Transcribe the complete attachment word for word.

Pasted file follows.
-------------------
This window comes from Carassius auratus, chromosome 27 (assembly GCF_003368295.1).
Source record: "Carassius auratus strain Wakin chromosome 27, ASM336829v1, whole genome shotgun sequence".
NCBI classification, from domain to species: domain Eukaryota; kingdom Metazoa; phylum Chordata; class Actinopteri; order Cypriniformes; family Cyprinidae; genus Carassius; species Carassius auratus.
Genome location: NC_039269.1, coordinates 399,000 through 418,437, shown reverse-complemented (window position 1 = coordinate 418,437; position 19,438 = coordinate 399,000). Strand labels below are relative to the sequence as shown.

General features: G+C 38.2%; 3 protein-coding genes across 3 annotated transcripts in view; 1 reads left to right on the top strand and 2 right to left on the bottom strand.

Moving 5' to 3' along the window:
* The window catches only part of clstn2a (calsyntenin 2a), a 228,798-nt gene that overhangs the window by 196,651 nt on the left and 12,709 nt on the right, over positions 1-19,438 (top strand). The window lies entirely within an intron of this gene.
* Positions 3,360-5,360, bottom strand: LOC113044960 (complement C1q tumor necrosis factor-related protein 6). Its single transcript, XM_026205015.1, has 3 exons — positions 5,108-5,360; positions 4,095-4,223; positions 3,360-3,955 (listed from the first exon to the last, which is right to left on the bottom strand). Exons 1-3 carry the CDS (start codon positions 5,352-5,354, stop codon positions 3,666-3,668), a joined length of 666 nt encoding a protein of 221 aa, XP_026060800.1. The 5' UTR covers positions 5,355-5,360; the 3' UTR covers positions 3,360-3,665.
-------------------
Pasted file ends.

This window comes from Carassius auratus, chromosome 27 (assembly GCF_003368295.1).
Source record: "Carassius auratus strain Wakin chromosome 27, ASM336829v1, whole genome shotgun sequence".
NCBI classification, from domain to species: domain Eukaryota; kingdom Metazoa; phylum Chordata; class Actinopteri; order Cypriniformes; family Cyprinidae; genus Carassius; species Carassius auratus.
Genome location: NC_039269.1, coordinates 399,000 through 418,437, shown reverse-complemented (window position 1 = coordinate 418,437; position 19,438 = coordinate 399,000). Strand labels below are relative to the sequence as shown.

General features: G+C 38.2%; 3 protein-coding genes across 3 annotated transcripts in view; 1 reads left to right on the top strand and 2 right to left on the bottom strand.

Moving 5' to 3' along the window:
* The window catches only part of clstn2a (calsyntenin 2a), a 228,798-nt gene that overhangs the window by 196,651 nt on the left and 12,709 nt on the right, over positions 1-19,438 (top strand). The window lies entirely within an intron of this gene.
* Positions 3,360-5,360, bottom strand: LOC113044960 (complement C1q tumor necrosis factor-related protein 6). Its single transcript, XM_026205015.1, has 3 exons — positions 5,108-5,360; positions 4,095-4,223; positions 3,360-3,955 (listed from the first exon to the last, which is right to left on the bottom strand). Exons 1-3 carry the CDS (start codon positions 5,352-5,354, stop codon positions 3,666-3,668), a joined length of 666 nt encoding a protein of 221 aa, XP_026060800.1. The 5' UTR covers positions 5,355-5,360; the 3' UTR covers positions 3,360-3,665.